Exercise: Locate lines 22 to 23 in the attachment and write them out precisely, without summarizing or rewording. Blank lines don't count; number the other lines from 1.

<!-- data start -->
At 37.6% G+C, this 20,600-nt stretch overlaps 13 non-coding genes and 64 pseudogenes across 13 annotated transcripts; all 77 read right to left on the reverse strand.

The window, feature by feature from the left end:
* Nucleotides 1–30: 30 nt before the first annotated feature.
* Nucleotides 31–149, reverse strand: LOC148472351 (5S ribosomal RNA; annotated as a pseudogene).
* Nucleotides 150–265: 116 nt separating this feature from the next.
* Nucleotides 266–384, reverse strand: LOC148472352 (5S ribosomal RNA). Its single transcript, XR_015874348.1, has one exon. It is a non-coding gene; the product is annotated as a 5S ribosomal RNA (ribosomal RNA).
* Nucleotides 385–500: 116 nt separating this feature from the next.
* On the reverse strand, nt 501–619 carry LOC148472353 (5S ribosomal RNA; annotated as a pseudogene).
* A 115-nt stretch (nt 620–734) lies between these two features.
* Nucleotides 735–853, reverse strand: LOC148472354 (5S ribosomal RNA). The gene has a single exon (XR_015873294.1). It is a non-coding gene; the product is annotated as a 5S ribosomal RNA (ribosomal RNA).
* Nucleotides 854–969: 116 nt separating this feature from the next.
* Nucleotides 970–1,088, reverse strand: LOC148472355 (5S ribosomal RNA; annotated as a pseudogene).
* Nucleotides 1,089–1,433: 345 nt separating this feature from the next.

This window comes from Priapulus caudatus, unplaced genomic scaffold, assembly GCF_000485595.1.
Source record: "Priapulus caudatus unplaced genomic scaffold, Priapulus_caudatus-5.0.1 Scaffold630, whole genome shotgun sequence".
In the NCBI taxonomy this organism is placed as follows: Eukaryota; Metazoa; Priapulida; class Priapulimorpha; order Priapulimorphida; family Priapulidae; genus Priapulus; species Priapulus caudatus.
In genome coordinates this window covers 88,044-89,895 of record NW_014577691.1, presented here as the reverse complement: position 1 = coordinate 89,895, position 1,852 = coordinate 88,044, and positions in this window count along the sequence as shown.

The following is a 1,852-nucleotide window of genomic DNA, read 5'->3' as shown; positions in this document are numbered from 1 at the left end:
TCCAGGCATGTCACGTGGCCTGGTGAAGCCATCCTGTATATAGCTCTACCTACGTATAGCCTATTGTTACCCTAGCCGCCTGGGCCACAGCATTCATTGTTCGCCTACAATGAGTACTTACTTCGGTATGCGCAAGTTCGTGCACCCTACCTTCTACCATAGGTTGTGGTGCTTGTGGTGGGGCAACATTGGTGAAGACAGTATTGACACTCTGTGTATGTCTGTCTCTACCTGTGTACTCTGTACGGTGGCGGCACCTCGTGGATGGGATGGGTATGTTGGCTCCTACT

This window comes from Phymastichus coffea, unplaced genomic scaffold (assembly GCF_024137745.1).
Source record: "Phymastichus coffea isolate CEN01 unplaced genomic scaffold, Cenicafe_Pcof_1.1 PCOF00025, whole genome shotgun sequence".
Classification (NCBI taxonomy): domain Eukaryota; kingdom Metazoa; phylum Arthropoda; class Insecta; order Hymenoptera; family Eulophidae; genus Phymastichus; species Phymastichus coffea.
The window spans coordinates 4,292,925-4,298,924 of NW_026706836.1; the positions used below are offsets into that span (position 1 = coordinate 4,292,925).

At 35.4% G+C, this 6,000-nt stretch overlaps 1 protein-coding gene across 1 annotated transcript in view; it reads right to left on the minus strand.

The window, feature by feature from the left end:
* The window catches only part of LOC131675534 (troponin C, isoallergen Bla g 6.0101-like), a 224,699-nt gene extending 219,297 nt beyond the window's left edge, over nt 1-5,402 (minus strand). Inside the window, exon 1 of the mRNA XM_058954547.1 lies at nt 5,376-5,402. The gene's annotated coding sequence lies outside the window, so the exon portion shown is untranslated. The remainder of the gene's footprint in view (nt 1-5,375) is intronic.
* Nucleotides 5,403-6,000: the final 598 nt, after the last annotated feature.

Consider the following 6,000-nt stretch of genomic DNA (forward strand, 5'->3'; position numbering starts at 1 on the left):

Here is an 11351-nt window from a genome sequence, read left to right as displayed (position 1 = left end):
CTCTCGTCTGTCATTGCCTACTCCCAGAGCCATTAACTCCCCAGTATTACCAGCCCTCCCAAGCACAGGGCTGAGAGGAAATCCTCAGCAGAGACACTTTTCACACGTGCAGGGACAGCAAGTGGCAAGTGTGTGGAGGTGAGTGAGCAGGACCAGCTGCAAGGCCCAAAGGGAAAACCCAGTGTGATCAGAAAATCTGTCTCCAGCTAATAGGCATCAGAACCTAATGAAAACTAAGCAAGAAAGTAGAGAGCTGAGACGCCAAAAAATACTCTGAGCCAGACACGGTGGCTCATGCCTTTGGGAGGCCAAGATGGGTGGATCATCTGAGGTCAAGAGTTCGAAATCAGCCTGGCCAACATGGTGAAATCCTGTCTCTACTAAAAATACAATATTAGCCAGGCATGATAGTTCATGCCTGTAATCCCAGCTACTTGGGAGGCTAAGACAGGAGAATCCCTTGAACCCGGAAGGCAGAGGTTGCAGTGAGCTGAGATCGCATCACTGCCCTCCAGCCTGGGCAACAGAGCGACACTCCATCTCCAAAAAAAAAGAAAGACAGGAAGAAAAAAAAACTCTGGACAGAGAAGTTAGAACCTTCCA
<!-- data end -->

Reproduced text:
Classification (NCBI taxonomy): domain Eukaryota; kingdom Metazoa; phylum Arthropoda; class Insecta; order Hymenoptera; family Eulophidae; genus Phymastichus; species Phymastichus coffea.
The window spans coordinates 4,292,925-4,298,924 of NW_026706836.1; the positions used below are offsets into that span (position 1 = coordinate 4,292,925).